Houston, We Have a Problem
But before facilities can begin such an effective, collaborative process, they first have to admit they have a problem—or a potential one. "It is essential for sport facilities to take an all-hazards approach to planning," Voorhees advised. Whether it starts with a single walk-through by a manager, or with a whole team of experts (preferably), a facility must first be examined with a critical eye, room-by-room.
With each inspection, it is important to anticipate the worst-case scenarios to develop a risk management plan. Identifying, for example, areas of poor supervision or line-of-sight (such as in locker rooms or main entry points), or observing where there is poor lighting or poor maintenance practices, are some of the most common problems such inspections uncover.
The most pressing safety and security concerns, as noted in one report titled, "Safety in Philadelphia Parks and Recreation Center," vary according to the community. But concerns tend to include such security and safety issues as unauthorized access and theft (the top two concerns), followed by patron-on-patron violence, abduction, active shooter, natural disaster and bomb threat (a distant last).
"Awareness of vulnerabilities is an important tool for combatting and handling safety issues as they arise," observed Eric Neuburger, associate athletic director for facilities and external alliances with the University of Indiana (UI). Like Carmel High School, UI's Memorial Stadium and Assembly Hall are also recent beneficiaries of NSC4's security and safety expertise.
After working with the nonprofit organization and collaborating with a variety of team stakeholders (IU Event Services, IU Police Department, Bloomington Fire Department and many more), they too finally met SESA's rigorous standards and earned its designation. Neuburger concluded, "There is great value in the process itself, as it involves a wide spectrum of decision-makers through the university who worked collaboratively in pursuit of the SESA designation."
Train of Thought
After key people have been identified, risks evaluated and solutions developed, the next vital step to improve security and safety is effective staff training on incident management strategies and risk management practices, plans and policies.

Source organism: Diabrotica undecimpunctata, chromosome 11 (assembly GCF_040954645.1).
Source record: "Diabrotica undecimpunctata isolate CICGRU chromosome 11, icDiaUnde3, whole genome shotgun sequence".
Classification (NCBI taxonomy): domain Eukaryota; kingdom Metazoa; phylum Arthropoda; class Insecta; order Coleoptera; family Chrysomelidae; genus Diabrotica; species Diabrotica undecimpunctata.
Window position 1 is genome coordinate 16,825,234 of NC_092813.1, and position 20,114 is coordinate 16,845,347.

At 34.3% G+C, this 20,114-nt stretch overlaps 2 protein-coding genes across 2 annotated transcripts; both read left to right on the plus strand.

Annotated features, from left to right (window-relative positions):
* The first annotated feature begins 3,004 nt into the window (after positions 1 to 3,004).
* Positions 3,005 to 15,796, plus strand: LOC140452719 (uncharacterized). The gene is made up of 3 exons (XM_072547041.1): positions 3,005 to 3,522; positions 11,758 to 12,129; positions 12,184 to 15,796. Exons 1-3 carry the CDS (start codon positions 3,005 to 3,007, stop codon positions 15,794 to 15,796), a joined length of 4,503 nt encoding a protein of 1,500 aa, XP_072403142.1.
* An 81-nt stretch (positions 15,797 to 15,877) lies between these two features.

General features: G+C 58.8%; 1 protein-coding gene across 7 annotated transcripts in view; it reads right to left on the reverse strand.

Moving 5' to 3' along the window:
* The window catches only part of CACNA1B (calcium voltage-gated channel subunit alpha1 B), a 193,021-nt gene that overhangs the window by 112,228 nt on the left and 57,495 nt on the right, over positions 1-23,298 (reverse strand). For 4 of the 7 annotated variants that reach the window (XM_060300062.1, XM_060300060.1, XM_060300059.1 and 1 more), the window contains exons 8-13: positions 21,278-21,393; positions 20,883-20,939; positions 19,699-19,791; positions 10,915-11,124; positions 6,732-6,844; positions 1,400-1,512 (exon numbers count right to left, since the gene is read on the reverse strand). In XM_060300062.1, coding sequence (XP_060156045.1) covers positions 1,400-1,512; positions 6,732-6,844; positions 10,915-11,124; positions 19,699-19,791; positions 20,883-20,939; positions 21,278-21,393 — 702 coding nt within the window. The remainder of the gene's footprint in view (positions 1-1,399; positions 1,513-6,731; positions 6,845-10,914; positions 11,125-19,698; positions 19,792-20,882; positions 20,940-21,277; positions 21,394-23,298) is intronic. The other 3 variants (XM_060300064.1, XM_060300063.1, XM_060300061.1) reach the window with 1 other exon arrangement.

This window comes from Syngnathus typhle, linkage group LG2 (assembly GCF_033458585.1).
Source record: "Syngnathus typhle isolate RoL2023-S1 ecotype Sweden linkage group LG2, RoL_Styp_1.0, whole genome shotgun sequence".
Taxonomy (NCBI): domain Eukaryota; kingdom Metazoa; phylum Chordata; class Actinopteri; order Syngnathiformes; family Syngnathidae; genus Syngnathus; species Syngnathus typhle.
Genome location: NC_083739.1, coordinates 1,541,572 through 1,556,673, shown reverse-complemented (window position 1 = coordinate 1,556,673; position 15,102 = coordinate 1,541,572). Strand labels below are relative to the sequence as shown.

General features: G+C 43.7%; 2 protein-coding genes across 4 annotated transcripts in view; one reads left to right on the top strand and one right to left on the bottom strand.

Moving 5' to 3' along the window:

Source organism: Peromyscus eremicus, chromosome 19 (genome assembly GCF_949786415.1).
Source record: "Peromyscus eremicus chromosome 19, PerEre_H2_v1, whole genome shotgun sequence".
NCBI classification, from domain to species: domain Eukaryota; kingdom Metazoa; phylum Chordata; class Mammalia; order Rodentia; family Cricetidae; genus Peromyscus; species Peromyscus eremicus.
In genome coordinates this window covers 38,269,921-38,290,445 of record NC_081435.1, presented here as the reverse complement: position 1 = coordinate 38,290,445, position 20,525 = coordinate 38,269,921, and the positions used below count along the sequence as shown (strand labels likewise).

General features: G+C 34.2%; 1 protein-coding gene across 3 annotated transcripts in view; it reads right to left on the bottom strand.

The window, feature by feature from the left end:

Best practices developed by NCS4, for example, suggest that staff clearly understand their manager's "what, why and how" of practicing the prescribed safety and security responses. When staff are involved with the planning process and understand what, how and why certain measures should to be taken, the resulting buy-in means they are more likely to follow through.
Training is not a one-time event, however. It needs to be an ongoing process of regular evaluation, collaborative problem-solving and raising awareness. And practices need to be reviewed annually. Between conducting regular exercises and discussion-based training (seminars, tabletops, simulations), and full-scale exercises, facilities will find themselves much better prepared to handle the "what ifs" should they actually arise.
That has certainly been true in Neuburger's opinion when it comes to the countless adjustments IU made in response to the risk management process. "The most important is a culture of enhanced awareness of security threats to our students, staff and guests," Neuburger said. "Bag checks, dedicated entrances, amended policies, physical enhancements and better trained staff have been the primary changes thus far. We now have short, intermediate and long-term plans for continued threat assessment, staffing and physical improvements to our facilities."
Such an approach as Neuburger describes avoids one of the most common mistakes clubs make—to view risk management as a program in isolation. It is essential that training and improvements be ongoing, applied to all a facility's policies and procedures.
Additionally, the benefits of all this effort go far beyond improved safety and security. The process also tends to improve teamwork, generate better recreational outcomes, enhance image and reputation, improve management efficiency, and even lower some costs.